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Vietnam Veterans of America (VVA) and Veterans of Modern Warfare (VMW) have registered a lawsuit against the Department of Veterans Affairs (VA). The claim, which was filed in the United States District Court for the District of Columbia, seeks to end the unconscionable delays experienced by veterans when applying for disability benefits.
The suit seeks 90-day decisions on initial petitions for disability benefits, and an 180-day period to settle appeals. If the VA cannot meet these criteria, the VVA and VMW are claiming for equitable relief in the form of monetary payments, which will grant veterans with a lifeline of assistance when it is most needed to allow reintegration into society.

VVA and VMW ask Secretary Shinseki to Cut Through VA “Red Tape.”

In a letter delivered to Secretary Shinseki, Vietnam Veterans of America (VVA) and Veterans of Modern Warfare (VMW) raised concern about a growing epidemic among America’s veteran community. More than 600,000 men and women, who served this nation honorably, often with great personal sacrifice, have been forced to endure excessive delays in receiving the disability benefits they have earned due to a service-connected disability.

“Never again will one generation of veterans abandon another, is the motto we live by at the VVA. We continue to press our case in the Court and Congress because our members, and all of America’s veterans, aren’t getting the support they need from the VA,” said John Rowan, National President, Vietnam Veterans of America. “America’s veterans deserve more. Our guys are hurting and need some help. We are asking the Court to deliver a remedy that expedites compensation claims for the brave men and women who have defended and served.”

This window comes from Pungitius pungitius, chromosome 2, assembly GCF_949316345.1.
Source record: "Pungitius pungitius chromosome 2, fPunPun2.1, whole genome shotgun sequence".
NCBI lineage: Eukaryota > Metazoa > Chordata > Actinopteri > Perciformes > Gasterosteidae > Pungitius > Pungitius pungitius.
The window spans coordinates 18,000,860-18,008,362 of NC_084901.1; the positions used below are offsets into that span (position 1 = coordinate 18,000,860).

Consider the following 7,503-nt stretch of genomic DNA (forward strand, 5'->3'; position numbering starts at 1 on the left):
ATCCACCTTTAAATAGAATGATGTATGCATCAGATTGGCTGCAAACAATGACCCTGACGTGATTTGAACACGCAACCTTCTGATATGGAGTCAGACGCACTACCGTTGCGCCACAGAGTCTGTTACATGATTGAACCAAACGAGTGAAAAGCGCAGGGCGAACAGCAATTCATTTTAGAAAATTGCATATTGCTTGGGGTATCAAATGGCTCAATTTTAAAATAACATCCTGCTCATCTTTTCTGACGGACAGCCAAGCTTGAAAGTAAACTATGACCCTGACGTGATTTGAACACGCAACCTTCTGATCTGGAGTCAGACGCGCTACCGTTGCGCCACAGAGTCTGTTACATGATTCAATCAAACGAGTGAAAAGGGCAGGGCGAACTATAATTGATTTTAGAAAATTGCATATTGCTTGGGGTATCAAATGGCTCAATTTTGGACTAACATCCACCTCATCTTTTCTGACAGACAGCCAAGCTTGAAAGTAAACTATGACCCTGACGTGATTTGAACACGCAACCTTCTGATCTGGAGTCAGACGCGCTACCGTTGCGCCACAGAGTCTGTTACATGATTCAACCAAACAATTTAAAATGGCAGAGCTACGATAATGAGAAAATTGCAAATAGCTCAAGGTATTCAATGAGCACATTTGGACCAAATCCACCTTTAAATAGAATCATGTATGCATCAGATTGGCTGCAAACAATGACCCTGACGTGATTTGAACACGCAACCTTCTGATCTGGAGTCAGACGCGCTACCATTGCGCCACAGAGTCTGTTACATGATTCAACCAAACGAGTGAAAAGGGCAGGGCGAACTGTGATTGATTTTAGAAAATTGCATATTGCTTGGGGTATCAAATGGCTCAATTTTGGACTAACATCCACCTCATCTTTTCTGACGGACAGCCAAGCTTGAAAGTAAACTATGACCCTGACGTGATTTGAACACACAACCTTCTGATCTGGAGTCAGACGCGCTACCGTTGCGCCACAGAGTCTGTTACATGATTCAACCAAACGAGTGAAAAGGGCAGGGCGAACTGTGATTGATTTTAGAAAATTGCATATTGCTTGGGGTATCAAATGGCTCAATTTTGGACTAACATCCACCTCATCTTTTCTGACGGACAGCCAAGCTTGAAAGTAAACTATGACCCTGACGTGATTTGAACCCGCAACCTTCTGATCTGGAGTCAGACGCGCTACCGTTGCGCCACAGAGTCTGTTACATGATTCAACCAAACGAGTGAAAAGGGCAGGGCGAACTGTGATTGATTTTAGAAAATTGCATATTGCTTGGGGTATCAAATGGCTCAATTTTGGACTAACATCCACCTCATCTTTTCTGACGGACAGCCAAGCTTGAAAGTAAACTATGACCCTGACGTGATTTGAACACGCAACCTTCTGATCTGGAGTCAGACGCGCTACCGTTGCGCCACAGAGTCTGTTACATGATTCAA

“The need for disability benefits is particularly acute for our most recent veterans, the men, and women who have served in Iraq and Afghanistan,” said Donald Overton, Executive Director, Veterans of Modern Warfare. “The VA’s prompt assistance is essential in enabling these service members to transition successfully to civilian during a recessionary economy with record unemployment rates. Any delays in the delivery of these benefits can cause serious and irreparable harm to the veteran, their families and ultimately their communities.”

“The VA is arguing that it can delay claims in violation of the law and veterans still have no recourse outside of the VA’s system, even though both the U.S. Supreme Court and the Court of Appeals for the D.C. Circuit have said the VA should not be immune if it violates veterans’ rights,” said Robert Cattanach, Partner, Dorsey & Whitney. “While we obviously would have preferred that the Judge grant an immediate injunction to stop the damage being done to our veterans, we’re looking forward to our full day in court on behalf of America’s veterans. Congress may have applied a Band-Aid last session, but that should not give the VA a free pass.”